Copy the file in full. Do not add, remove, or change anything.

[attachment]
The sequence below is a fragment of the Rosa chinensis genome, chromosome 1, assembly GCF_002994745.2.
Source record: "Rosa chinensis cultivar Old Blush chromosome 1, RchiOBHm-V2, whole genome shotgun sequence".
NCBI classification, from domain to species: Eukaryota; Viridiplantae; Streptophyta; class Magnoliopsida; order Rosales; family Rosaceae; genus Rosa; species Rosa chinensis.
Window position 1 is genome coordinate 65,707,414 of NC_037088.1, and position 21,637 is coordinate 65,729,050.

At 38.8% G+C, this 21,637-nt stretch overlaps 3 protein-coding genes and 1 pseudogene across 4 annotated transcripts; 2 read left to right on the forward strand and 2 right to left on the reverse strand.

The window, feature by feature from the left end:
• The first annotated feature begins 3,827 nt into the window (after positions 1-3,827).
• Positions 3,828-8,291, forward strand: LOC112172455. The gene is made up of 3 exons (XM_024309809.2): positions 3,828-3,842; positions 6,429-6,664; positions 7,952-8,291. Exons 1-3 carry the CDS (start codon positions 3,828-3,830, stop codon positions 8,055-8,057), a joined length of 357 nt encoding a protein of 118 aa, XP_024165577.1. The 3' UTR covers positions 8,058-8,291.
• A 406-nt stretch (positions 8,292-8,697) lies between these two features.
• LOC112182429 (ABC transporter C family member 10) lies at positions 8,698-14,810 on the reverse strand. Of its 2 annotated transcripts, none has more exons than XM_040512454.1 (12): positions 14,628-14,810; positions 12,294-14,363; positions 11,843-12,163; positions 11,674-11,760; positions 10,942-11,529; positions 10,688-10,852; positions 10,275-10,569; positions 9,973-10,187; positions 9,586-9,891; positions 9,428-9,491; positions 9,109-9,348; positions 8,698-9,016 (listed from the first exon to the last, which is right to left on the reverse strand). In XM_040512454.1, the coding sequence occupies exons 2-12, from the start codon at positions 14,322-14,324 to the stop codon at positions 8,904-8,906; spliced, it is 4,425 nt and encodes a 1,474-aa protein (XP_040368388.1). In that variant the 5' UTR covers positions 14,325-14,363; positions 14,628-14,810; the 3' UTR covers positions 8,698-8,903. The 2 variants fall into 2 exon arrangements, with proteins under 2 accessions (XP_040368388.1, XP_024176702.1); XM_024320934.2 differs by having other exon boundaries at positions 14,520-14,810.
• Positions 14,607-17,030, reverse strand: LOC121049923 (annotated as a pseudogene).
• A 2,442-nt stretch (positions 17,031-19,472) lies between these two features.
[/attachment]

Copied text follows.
The sequence below is a fragment of the Rosa chinensis genome, chromosome 1, assembly GCF_002994745.2.
Source record: "Rosa chinensis cultivar Old Blush chromosome 1, RchiOBHm-V2, whole genome shotgun sequence".
NCBI classification, from domain to species: Eukaryota; Viridiplantae; Streptophyta; class Magnoliopsida; order Rosales; family Rosaceae; genus Rosa; species Rosa chinensis.
Window position 1 is genome coordinate 65,707,414 of NC_037088.1, and position 21,637 is coordinate 65,729,050.

At 38.8% G+C, this 21,637-nt stretch overlaps 3 protein-coding genes and 1 pseudogene across 4 annotated transcripts; 2 read left to right on the forward strand and 2 right to left on the reverse strand.

The window, feature by feature from the left end:
• The first annotated feature begins 3,827 nt into the window (after positions 1-3,827).
• Positions 3,828-8,291, forward strand: LOC112172455. The gene is made up of 3 exons (XM_024309809.2): positions 3,828-3,842; positions 6,429-6,664; positions 7,952-8,291. Exons 1-3 carry the CDS (start codon positions 3,828-3,830, stop codon positions 8,055-8,057), a joined length of 357 nt encoding a protein of 118 aa, XP_024165577.1. The 3' UTR covers positions 8,058-8,291.
• A 406-nt stretch (positions 8,292-8,697) lies between these two features.
• LOC112182429 (ABC transporter C family member 10) lies at positions 8,698-14,810 on the reverse strand. Of its 2 annotated transcripts, none has more exons than XM_040512454.1 (12): positions 14,628-14,810; positions 12,294-14,363; positions 11,843-12,163; positions 11,674-11,760; positions 10,942-11,529; positions 10,688-10,852; positions 10,275-10,569; positions 9,973-10,187; positions 9,586-9,891; positions 9,428-9,491; positions 9,109-9,348; positions 8,698-9,016 (listed from the first exon to the last, which is right to left on the reverse strand). In XM_040512454.1, the coding sequence occupies exons 2-12, from the start codon at positions 14,322-14,324 to the stop codon at positions 8,904-8,906; spliced, it is 4,425 nt and encodes a 1,474-aa protein (XP_040368388.1). In that variant the 5' UTR covers positions 14,325-14,363; positions 14,628-14,810; the 3' UTR covers positions 8,698-8,903. The 2 variants fall into 2 exon arrangements, with proteins under 2 accessions (XP_040368388.1, XP_024176702.1); XM_024320934.2 differs by having other exon boundaries at positions 14,520-14,810.
• Positions 14,607-17,030, reverse strand: LOC121049923 (annotated as a pseudogene).
• A 2,442-nt stretch (positions 17,031-19,472) lies between these two features.